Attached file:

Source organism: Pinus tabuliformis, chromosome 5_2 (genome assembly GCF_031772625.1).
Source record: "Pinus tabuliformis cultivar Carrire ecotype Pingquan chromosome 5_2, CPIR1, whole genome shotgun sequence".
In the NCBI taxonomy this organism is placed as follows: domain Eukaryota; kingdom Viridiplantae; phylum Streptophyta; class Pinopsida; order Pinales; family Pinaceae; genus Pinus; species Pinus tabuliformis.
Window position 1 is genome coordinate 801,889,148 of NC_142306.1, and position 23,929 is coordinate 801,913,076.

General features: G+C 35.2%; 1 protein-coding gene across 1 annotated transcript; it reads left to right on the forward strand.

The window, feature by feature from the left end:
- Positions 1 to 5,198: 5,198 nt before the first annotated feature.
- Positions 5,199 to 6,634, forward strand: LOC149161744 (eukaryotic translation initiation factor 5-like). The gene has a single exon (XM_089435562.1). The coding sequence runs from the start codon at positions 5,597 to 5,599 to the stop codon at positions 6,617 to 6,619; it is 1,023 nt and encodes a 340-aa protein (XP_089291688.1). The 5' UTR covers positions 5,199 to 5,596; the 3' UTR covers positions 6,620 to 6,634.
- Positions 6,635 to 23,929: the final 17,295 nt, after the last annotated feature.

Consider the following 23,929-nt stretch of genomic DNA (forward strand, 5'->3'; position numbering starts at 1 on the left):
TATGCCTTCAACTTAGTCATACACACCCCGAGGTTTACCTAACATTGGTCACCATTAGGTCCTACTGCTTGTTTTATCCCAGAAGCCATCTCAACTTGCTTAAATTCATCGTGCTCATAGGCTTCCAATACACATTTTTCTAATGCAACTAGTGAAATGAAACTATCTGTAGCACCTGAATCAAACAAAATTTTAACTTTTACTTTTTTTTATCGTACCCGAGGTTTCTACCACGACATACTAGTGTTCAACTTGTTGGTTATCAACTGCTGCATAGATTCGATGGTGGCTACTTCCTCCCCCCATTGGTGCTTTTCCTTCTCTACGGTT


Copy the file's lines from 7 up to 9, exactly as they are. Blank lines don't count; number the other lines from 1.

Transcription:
- Positions 1 to 5,198: 5,198 nt before the first annotated feature.
- Positions 5,199 to 6,634, forward strand: LOC149161744 (eukaryotic translation initiation factor 5-like). The gene has a single exon (XM_089435562.1). The coding sequence runs from the start codon at positions 5,597 to 5,599 to the stop codon at positions 6,617 to 6,619; it is 1,023 nt and encodes a 340-aa protein (XP_089291688.1). The 5' UTR covers positions 5,199 to 5,596; the 3' UTR covers positions 6,620 to 6,634.
- Positions 6,635 to 23,929: the final 17,295 nt, after the last annotated feature.